Laboratory Experiments and Hydrodynamic Modeling of a Bed Leveler Used to Level the Bottom of Ship Channels after Dredging
Paul, Ephraim Udo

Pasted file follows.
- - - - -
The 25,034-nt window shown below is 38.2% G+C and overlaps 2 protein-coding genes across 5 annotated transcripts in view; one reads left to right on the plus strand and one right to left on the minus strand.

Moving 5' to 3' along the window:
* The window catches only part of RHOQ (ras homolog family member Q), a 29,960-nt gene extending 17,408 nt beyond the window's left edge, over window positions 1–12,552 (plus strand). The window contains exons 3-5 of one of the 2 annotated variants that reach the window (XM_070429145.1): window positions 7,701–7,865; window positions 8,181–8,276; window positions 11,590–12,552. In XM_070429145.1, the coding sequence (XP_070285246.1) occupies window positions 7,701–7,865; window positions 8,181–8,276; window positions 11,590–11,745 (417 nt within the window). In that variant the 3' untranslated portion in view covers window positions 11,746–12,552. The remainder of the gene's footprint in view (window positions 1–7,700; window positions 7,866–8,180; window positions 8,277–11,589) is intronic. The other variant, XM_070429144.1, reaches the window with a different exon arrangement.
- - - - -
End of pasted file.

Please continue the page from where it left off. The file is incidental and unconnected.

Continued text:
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This study was conducted to ascertain the impacts of bed leveling, following ship channel dredging operations, and to also investigate the hydrodynamic flow field around box bed levelers. Laboratory experiments were conducted with bed levelers operating in the laboratory using video cameras for flow visualization. Computer software and numerical codes, called FANS, were used to validate the laboratory experiments. The study was split into two major parts: laboratory experiments and hydrodynamic modeling. The laboratory experiment was conducted to model how bed levelers interact with the ship channel bottom after hopper dredge dragheads (blades) made passes and created uneven trenches. These interactions were observed using both underwater and hand-held cameras. The hydrodynamic modeling was accomplished using GRIDGEN and PEGSUS commercial software for generating grid and input data files in the pre-processing phase, Finite-Analytic Navier-Stokes (FANS) software for simulation in the processing phase, and two commercial software (Fieldview and Tecplot) for plotting the images and graphs in the post-processing phase. An interesting phenomenon was observed in the laboratory experimental runs. The flow field showed reversed flow in front of the moving bed leveler and the trench parallel to the direction of the bed leveler. The flow in the parallel trench was observed to be in the same direction as the bed leveler movement, and it was expected that the flow would travel under the bed leveler. The bed leveler was towed at two specified constant speeds: 0.25 m/s (0.82 ft/s) and 0.5 m/s (1.64 ft/s) and at a water depth of 1.22 m (4.00 ft) Similarly, the images and plots of the hydrodynamic modeling obtained from FieldView and Tecplot software showed flow reversal, depicted by the negative velocities, within the vicinity of the trench, as the model bed leveler moved past and interacted with the fluid. The negative velocity had a magnitude close to 0.5 m/s (1.64 ft/s), which was the velocity used in running the laboratory experiments. The hydrodynamic simulation matched closely with the experimental observations, and thus, the laboratory observation was confirmed. The final results obtained from the numerical modeling helped to understand the hydrodynamic effects around the box bed leveler.